• Although capitalism is, in principle, strongly individualistic, it has contributed in practice to reinforce the trend to integration, because it has made our lives more and more interdependent. Moreover, the economic well-being unprecedented in modern economies that have produced meant that they could be accepted social obligations that previously no one could 'afford'. (Ch. 2.7, p. 53)

Identity and ViolenceEdit

  • The division of the world population according to culture or religion produce a second approach would call 'solitary' human identity, an approach that considers human beings States only a very specific group. (Prologue: p. VIII)
  • When the prospects for good relations between different human beings are seen (as happens more often) mainly in terms of "friendship among civilizations" or "dialogue between religious groups 'or' friendly relations between different communities" (ignoring the many other ways in which individuals relate to each other), projects for peace are subject to an approach that "miniature" human beings. (Prologue: p. IX)
  • The high and noble purpose to pursue the friendship between people, when it is seen in a perspective of friendship between civilizations suddenly reduces the many facets of human beings to one dimension only, placing the muzzle to the variety of ties that, for many centuries, have provided fertile ground for transnational interactions and varied, in fields like mathematics, games, politics and other spheres of common interest to humans. [...] Focus only on religious classification, however, in addition to neglect other important ideas and interests that motivate people's actions, also has the effect of amplifying, in general, the voice of religious authority. [...] The main hope of harmony in our troubled world lies rather in the plurality of our identities, which intertwine with each other and are resistant to drastic divisions along lines impassable border that you can not resist . The nature of human beings that we contradidstingue is severely tested when our differences are reduced to an artificial system of classification and predominantly single. (Chapter: p. 14 ff.)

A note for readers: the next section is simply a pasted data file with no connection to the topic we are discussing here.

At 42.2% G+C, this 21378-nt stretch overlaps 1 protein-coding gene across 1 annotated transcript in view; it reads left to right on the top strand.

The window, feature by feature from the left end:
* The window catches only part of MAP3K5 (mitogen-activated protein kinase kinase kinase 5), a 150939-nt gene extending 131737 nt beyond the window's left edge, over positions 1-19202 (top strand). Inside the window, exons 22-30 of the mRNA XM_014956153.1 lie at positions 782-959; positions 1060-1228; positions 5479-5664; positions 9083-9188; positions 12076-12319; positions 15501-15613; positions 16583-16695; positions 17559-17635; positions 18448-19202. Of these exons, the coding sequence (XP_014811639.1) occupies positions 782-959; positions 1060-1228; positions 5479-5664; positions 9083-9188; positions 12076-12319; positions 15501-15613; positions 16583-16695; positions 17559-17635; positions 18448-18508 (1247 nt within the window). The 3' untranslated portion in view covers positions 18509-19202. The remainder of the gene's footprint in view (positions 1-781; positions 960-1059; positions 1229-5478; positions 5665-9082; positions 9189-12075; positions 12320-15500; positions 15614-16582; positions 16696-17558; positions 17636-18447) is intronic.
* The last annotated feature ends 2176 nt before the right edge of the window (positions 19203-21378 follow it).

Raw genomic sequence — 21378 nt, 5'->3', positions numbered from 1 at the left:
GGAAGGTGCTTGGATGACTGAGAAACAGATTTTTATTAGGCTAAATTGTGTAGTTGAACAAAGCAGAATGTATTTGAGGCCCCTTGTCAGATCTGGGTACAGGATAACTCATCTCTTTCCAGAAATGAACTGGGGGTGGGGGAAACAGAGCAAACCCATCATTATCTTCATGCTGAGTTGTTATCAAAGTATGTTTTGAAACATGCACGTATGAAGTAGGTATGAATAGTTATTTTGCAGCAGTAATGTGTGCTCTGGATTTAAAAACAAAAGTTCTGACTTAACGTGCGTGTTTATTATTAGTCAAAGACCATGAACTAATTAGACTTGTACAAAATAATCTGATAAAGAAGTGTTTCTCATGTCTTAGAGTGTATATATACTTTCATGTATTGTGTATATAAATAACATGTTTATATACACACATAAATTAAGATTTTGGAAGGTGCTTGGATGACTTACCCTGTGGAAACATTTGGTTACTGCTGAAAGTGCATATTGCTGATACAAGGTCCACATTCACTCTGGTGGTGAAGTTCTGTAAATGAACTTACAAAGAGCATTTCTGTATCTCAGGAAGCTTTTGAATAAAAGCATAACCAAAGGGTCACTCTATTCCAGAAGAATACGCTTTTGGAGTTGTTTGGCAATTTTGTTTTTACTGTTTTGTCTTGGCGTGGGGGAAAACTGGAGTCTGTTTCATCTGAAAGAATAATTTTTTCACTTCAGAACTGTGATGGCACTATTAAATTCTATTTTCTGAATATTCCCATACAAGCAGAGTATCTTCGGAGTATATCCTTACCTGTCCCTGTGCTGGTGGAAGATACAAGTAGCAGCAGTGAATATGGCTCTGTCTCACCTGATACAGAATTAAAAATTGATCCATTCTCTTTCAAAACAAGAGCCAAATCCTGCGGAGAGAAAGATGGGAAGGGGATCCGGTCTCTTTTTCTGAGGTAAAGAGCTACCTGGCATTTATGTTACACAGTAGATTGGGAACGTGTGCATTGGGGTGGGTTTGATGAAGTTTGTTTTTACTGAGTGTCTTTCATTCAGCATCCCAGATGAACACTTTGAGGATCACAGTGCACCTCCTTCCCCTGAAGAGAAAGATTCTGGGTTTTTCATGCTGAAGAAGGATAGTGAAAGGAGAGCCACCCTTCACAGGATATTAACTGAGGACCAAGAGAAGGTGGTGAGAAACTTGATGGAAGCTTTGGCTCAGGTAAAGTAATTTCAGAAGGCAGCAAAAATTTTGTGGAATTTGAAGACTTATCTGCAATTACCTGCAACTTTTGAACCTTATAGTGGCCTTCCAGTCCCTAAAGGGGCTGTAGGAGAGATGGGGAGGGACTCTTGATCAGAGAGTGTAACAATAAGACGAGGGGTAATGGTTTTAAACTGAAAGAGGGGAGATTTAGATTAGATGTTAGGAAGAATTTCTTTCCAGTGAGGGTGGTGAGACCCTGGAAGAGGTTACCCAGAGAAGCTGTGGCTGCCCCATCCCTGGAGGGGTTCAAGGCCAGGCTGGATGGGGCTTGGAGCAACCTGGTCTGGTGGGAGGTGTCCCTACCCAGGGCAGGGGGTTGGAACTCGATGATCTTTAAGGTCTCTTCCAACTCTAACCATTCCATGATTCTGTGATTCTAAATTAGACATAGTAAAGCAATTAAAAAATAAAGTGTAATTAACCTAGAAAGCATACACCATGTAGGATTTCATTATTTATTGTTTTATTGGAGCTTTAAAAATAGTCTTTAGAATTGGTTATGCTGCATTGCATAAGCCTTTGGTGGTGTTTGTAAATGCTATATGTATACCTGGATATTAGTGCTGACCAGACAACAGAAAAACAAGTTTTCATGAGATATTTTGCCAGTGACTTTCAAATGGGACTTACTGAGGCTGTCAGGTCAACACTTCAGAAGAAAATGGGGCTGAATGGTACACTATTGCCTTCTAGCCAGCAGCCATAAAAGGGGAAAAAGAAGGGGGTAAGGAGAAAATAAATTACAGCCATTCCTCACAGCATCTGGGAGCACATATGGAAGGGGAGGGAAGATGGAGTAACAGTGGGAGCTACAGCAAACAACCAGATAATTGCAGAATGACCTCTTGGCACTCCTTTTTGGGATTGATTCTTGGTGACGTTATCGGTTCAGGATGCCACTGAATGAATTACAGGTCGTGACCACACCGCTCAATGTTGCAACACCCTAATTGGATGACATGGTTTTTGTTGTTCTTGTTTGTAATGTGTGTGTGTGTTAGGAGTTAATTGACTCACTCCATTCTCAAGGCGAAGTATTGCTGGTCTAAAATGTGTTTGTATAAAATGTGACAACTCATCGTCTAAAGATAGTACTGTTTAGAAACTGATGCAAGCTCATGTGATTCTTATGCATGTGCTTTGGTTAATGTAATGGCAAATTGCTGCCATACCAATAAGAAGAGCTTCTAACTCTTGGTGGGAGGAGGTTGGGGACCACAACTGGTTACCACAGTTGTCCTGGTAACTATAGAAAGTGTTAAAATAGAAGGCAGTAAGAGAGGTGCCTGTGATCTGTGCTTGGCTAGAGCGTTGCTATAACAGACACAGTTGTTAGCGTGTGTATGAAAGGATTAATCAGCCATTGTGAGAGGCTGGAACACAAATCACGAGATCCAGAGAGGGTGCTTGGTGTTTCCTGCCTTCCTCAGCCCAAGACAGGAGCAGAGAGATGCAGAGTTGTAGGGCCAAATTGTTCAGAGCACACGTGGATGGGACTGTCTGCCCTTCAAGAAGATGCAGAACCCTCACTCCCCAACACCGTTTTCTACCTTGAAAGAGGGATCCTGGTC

• Consider a person firmly wedged into a subsidiary, and only one, cancel the complex interweaving of multiple groups and multiple loyalty by replacing the full richness of human life circumscribed by a formula that insists that every person is "located" only in a single compartment staff. (Chapter II: p. 23)
  • Religion is not and can not be all encompassing identity of an individual. (Chapter IV, p. 83)
  • Living in a market economy is not very different from speaking in prose. It is not easy to do without it, but much depends on what we choose to use prose. (Ch. VII, p. 139)
  • Reductionism solitary human identity has far-reaching consequences. Evoked an illusion to divide individuals into categories extraordinarily rigid can be used to instigate clashes between groups. (Chapter IX, p. 180)

BibliographyEdit

  • Amartya Sen, La libertà individuale come impegno sociale, traduzione di Carlo Scarpa [cap. 1] e Franca Crespi [cap. 2], Laterza, 1997.
  • Amartya Sen, Identità e violenza, traduzione di Fabio Galimberti, Laterza, 2006. ISBN 8842080527

External linksEdit

Wikipedia
Wikipedia has an article about:
Last modified on 9 April 2014, at 01:17